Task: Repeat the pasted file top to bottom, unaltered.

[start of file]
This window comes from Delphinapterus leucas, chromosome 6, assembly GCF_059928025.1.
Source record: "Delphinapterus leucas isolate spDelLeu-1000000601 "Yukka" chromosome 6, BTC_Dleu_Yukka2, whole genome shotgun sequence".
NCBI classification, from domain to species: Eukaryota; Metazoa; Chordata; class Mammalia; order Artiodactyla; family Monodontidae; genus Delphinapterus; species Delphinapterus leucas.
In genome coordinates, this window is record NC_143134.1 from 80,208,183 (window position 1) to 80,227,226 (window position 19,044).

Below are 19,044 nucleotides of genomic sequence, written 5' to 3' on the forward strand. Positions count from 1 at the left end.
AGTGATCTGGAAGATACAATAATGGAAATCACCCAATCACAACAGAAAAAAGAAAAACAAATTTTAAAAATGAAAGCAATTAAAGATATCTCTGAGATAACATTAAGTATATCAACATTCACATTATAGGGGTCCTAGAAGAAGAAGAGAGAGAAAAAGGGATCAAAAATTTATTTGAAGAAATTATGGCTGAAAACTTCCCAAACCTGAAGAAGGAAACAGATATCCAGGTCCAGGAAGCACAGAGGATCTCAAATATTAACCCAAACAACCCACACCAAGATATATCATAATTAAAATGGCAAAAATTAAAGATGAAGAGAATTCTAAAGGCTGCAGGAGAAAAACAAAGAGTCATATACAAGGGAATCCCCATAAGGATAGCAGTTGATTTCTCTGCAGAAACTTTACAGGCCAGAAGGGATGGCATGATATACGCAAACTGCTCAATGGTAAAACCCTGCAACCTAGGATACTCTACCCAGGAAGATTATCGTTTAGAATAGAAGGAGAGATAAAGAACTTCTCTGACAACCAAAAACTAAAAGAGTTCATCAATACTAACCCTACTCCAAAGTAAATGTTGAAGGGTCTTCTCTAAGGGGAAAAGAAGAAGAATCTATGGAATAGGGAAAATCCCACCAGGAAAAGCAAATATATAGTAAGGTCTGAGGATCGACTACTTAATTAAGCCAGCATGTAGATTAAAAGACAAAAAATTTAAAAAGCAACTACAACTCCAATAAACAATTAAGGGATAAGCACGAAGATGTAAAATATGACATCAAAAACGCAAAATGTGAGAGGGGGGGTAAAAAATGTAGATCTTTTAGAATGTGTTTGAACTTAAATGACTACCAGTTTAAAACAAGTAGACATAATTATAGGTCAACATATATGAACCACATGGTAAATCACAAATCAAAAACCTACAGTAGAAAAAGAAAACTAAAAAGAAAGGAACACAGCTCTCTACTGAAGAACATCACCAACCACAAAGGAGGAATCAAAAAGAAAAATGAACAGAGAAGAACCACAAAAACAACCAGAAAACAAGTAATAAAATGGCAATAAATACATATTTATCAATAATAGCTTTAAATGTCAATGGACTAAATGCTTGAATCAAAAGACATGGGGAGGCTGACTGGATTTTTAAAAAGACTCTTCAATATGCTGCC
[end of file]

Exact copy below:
This window comes from Delphinapterus leucas, chromosome 6, assembly GCF_059928025.1.
Source record: "Delphinapterus leucas isolate spDelLeu-1000000601 "Yukka" chromosome 6, BTC_Dleu_Yukka2, whole genome shotgun sequence".
NCBI classification, from domain to species: Eukaryota; Metazoa; Chordata; class Mammalia; order Artiodactyla; family Monodontidae; genus Delphinapterus; species Delphinapterus leucas.
In genome coordinates, this window is record NC_143134.1 from 80,208,183 (window position 1) to 80,227,226 (window position 19,044).

Below are 19,044 nucleotides of genomic sequence, written 5' to 3' on the forward strand. Positions count from 1 at the left end.
AGTGATCTGGAAGATACAATAATGGAAATCACCCAATCACAACAGAAAAAAGAAAAACAAATTTTAAAAATGAAAGCAATTAAAGATATCTCTGAGATAACATTAAGTATATCAACATTCACATTATAGGGGTCCTAGAAGAAGAAGAGAGAGAAAAAGGGATCAAAAATTTATTTGAAGAAATTATGGCTGAAAACTTCCCAAACCTGAAGAAGGAAACAGATATCCAGGTCCAGGAAGCACAGAGGATCTCAAATATTAACCCAAACAACCCACACCAAGATATATCATAATTAAAATGGCAAAAATTAAAGATGAAGAGAATTCTAAAGGCTGCAGGAGAAAAACAAAGAGTCATATACAAGGGAATCCCCATAAGGATAGCAGTTGATTTCTCTGCAGAAACTTTACAGGCCAGAAGGGATGGCATGATATACGCAAACTGCTCAATGGTAAAACCCTGCAACCTAGGATACTCTACCCAGGAAGATTATCGTTTAGAATAGAAGGAGAGATAAAGAACTTCTCTGACAACCAAAAACTAAAAGAGTTCATCAATACTAACCCTACTCCAAAGTAAATGTTGAAGGGTCTTCTCTAAGGGGAAAAGAAGAAGAATCTATGGAATAGGGAAAATCCCACCAGGAAAAGCAAATATATAGTAAGGTCTGAGGATCGACTACTTAATTAAGCCAGCATGTAGATTAAAAGACAAAAAATTTAAAAAGCAACTACAACTCCAATAAACAATTAAGGGATAAGCACGAAGATGTAAAATATGACATCAAAAACGCAAAATGTGAGAGGGGGGGTAAAAAATGTAGATCTTTTAGAATGTGTTTGAACTTAAATGACTACCAGTTTAAAACAAGTAGACATAATTATAGGTCAACATATATGAACCACATGGTAAATCACAAATCAAAAACCTACAGTAGAAAAAGAAAACTAAAAAGAAAGGAACACAGCTCTCTACTGAAGAACATCACCAACCACAAAGGAGGAATCAAAAAGAAAAATGAACAGAGAAGAACCACAAAAACAACCAGAAAACAAGTAATAAAATGGCAATAAATACATATTTATCAATAATAGCTTTAAATGTCAATGGACTAAATGCTTGAATCAAAAGACATGGGGAGGCTGACTGGATTTTTAAAAAGACTCTTCAATATGCTGCC